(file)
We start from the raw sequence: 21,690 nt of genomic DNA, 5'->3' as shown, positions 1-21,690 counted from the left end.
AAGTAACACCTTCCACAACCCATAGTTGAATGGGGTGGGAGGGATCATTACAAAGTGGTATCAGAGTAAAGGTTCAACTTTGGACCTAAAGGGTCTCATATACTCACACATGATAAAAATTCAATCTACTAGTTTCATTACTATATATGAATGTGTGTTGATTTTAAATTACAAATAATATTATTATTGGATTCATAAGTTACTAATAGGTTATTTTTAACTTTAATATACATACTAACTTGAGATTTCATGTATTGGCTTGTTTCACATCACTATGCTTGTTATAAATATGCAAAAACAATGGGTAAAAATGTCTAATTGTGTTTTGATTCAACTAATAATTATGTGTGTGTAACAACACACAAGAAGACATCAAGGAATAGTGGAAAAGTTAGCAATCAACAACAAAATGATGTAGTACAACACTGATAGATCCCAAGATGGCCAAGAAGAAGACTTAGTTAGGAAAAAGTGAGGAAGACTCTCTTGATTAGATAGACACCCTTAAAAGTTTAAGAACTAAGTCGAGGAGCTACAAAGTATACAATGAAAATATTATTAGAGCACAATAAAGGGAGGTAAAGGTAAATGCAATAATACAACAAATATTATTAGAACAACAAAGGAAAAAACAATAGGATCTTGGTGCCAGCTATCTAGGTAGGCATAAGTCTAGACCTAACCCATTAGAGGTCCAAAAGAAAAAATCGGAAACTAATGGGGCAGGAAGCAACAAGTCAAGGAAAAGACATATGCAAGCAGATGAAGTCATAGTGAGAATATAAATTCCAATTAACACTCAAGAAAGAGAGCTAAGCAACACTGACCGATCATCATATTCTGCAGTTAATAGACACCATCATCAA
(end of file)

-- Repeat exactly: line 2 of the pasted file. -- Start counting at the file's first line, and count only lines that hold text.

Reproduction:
AAGTAACACCTTCCACAACCCATAGTTGAATGGGGTGGGAGGGATCATTACAAAGTGGTATCAGAGTAAAGGTTCAACTTTGGACCTAAAGGGTCTCATATACTCACACATGATAAAAATTCAATCTACTAGTTTCATTACTATATATGAATGTGTGTTGATTTTAAATTACAAATAATATTATTATTGGATTCATAAGTTACTAATAGGTTATTTTTAACTTTAATATACATACTAACTTGAGATTTCATGTATTGGCTTGTTTCACATCACTATGCTTGTTATAAATATGCAAAAACAATGGGTAAAAATGTCTAATTGTGTTTTGATTCAACTAATAATTATGTGTGTGTAACAACACACAAGAAGACATCAAGGAATAGTGGAAAAGTTAGCAATCAACAACAAAATGATGTAGTACAACACTGATAGATCCCAAGATGGCCAAGAAGAAGACTTAGTTAGGAAAAAGTGAGGAAGACTCTCTTGATTAGATAGACACCCTTAAAAGTTTAAGAACTAAGTCGAGGAGCTACAAAGTATACAATGAAAATATTATTAGAGCACAATAAAGGGAGGTAAAGGTAAATGCAATAATACAACAAATATTATTAGAACAACAAAGGAAAAAACAATAGGATCTTGGTGCCAGCTATCTAGGTAGGCATAAGTCTAGACCTAACCCATTAGAGGTCCAAAAGAAAAAATCGGAAACTAATGGGGCAGGAAGCAACAAGTCAAGGAAAAGACATATGCAAGCAGATGAAGTCATAGTGAGAATATAAATTCCAATTAACACTCAAGAAAGAGAGCTAAGCAACACTGACCGATCATCATATTCTGCAGTTAATAGACACCATCATCAA